Valuations on Wall Street may be stretched by a number of metrics, but that’s not stopping the market’s youngest investors from thinking that now is a good time to jump in.
You could be getting a lot more out of your credit cards than you think. …read more
By Heather Long
Venezuelan President Nicolás Maduro celebrates election results after a national vote on his proposed Constituent Assembly at Plaza Bolivar in Caracas, Venezuela, on July 31. (Nathalie Sayago/European Pressphoto Agency).
The White House on Monday issued sanctions against Venezuelan President Nicolás Maduro, freezing his U.S. assets and prohibiting Americans from dealing with him.
The sanctions come after Maduro’s regime on Sunday went through with a controversial vote to replace Venezuela’s current legislature with a new body more loyal to Maduro. President Trump and other world leaders had warned Maduro of “swift” consequences if he held the election, which many observers saw as an illegitimate bid by the embattled regime to consolidate power over a country in crisis.
“Yesterday’s illegitimate elections confirm that Maduro is a dictator who disregards the will of the Venezuelan people,” U.S. Treasury Secretary Steven Mnuchin said Monday. “By sanctioning Maduro, the United States makes clear our opposition to the policies of his regime.”
The sanctions on Maduro come mere days after the United States placed similar sanctions on 13 top Venezuelan government officials.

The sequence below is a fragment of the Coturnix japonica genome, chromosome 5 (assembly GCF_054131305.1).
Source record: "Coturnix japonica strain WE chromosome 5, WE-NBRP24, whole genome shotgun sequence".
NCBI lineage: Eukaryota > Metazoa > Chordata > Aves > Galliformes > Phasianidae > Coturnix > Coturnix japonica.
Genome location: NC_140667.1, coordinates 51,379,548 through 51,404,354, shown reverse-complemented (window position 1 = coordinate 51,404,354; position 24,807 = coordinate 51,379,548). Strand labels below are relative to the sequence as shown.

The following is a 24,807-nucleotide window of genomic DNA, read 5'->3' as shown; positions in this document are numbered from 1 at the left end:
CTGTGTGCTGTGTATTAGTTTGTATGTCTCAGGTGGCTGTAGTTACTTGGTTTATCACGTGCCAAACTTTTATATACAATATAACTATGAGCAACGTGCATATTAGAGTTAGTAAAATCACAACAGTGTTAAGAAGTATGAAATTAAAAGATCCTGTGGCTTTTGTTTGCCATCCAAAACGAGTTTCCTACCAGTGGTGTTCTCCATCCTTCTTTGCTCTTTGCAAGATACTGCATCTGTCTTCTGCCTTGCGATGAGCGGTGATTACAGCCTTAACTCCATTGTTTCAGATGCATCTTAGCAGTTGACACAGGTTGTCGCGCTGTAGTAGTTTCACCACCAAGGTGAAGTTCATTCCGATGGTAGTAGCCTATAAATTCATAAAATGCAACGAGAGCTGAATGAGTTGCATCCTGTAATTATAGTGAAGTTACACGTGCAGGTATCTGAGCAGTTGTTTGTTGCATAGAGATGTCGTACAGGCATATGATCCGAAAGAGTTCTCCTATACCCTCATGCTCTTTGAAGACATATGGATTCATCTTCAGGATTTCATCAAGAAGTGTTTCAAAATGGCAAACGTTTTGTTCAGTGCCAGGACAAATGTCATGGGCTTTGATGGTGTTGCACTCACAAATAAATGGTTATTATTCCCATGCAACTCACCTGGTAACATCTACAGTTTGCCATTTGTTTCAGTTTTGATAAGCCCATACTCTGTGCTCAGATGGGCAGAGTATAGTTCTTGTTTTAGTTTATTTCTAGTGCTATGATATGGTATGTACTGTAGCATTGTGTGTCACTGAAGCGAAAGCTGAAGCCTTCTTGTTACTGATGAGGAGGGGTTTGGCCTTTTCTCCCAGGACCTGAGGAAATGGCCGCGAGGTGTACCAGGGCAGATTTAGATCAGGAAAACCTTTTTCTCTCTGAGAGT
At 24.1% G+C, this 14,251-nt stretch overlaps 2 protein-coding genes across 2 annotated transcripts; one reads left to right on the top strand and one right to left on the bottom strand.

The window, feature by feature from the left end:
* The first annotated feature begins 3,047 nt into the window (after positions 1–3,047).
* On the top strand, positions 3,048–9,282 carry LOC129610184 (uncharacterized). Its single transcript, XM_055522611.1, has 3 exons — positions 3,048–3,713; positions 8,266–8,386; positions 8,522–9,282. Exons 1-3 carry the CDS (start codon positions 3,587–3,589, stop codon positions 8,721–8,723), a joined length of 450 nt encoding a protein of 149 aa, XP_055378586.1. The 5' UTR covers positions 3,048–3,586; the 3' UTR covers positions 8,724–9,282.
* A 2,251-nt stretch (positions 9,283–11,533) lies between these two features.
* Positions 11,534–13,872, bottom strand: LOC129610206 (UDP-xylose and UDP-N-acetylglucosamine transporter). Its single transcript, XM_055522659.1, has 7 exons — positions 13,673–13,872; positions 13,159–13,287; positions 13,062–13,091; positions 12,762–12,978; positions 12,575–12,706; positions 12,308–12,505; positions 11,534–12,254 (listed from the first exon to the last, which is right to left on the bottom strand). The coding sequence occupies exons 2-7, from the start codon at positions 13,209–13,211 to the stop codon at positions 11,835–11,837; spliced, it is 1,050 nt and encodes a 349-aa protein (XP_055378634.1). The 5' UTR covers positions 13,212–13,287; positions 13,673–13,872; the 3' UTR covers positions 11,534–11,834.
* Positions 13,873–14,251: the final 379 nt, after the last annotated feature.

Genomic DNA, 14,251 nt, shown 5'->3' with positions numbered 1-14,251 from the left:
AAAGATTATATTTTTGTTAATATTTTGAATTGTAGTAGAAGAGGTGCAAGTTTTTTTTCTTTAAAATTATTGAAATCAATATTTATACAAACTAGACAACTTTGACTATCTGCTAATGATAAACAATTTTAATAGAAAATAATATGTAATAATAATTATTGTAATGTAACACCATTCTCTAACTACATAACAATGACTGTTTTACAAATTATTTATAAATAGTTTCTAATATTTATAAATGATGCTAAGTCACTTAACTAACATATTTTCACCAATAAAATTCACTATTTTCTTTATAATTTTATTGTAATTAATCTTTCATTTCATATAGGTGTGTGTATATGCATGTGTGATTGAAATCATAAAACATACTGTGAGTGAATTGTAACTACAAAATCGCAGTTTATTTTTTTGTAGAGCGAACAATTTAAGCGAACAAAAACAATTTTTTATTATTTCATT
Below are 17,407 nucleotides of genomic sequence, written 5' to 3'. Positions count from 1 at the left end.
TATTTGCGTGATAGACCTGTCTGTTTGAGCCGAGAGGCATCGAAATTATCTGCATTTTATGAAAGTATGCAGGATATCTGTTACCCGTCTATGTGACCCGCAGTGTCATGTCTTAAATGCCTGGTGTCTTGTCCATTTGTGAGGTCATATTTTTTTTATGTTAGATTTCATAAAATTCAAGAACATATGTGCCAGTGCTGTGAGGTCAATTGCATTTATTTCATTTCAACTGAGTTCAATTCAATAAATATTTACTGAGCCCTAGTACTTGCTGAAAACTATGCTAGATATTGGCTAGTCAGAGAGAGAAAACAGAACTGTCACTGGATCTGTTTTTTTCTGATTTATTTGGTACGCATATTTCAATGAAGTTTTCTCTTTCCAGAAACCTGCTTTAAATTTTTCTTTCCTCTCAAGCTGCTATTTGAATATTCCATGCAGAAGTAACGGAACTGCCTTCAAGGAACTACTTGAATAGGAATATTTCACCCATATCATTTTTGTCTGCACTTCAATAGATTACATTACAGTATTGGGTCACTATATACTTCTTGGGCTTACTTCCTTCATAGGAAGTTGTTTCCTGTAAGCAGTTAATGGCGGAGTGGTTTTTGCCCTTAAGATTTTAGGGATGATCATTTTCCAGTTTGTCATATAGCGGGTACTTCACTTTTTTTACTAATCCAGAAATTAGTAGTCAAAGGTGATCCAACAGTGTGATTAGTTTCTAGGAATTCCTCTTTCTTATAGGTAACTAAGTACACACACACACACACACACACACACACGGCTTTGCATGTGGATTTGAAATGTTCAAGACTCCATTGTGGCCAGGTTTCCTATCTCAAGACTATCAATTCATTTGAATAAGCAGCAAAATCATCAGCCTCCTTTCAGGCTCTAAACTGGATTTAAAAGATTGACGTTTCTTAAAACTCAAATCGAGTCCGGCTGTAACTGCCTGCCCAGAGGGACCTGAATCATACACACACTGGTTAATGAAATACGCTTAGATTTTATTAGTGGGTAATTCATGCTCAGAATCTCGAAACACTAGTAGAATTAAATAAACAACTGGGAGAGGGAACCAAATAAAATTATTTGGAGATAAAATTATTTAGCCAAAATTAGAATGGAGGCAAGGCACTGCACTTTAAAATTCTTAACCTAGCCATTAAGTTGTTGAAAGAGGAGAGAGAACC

“This is a really big escalation in pressure,” said Elizabeth Rosenberg, a former U.S. Treasury official under President Obama.
The Trump administration stopped short of imposing any sanctions on Venezuela’s critical oil industry. Venezuela accounts for 10 percent of U.S. oil imports.
The Treasury Department on Monday slapped sanctions on Venezuelan President Nicolas Maduro, sending a clear signal of the Trump administration’s opposition to his regime. …read more
Companies, including energy companies and insurers, favor greater disclosure of the risk of climate change and investors are on board too.
Protesters carry signs during a health care rally in front of Trump Tower in New York. (Bryan R. Smith/AFP)
As President Trump urges politicians to “let Obamacare implode,” suggesting that the law will unravel on its own and leave people across the country with no health-insurance options, states are finding their own ways to fill in the gaps in coverage for next year.
3 Republicans and 48 Democrats let the American people down. As I said from the beginning, let ObamaCare implode, then deal. Watch!
— Donald J. Trump (@realDonaldTrump) July 28, 2017
Ohio’s insurance director announced Monday that by working together with five companies, all but one of its counties would have insurance options next year on the exchanges created by the Affordable Care Act. Twenty Ohio counties had been at risk of being bare in 2018, with no insurers selling plans on the exchanges where people can buy health coverage with the aid of federal subsidies. That void was created in June when the major insurer, Anthem, announced that it would pull out of the state.
“Ohio has long had a strong insurance system, and once again our insurers stepped up at an important time for thousands of Ohioans, taking unprecedented action to provide access to health insurance for Ohioans who otherwise were without options,” insurance director Jillian Froment said in a statement.
A single Ohio county, Paulding County, still has no insurer expected to offer plans on the exchange. Froment said that regulators are searching for coverage options for that county.
By Steve Hanke, Contributor Why was international financial officialdom so eager to raise banks’ capital-asset ratios? The starting point for the global bank capital obsession is found in Britain and its infamous Northern Rock affair. Indeed, this was the true beginning of the Great Financial Crisis and the Great Recession. …read more
Corporate America can’t get out of Venezuela fast enough. …read more
Company stocks tumbled as much as 10%, but a Wall Street analyst called it a buying opportunity.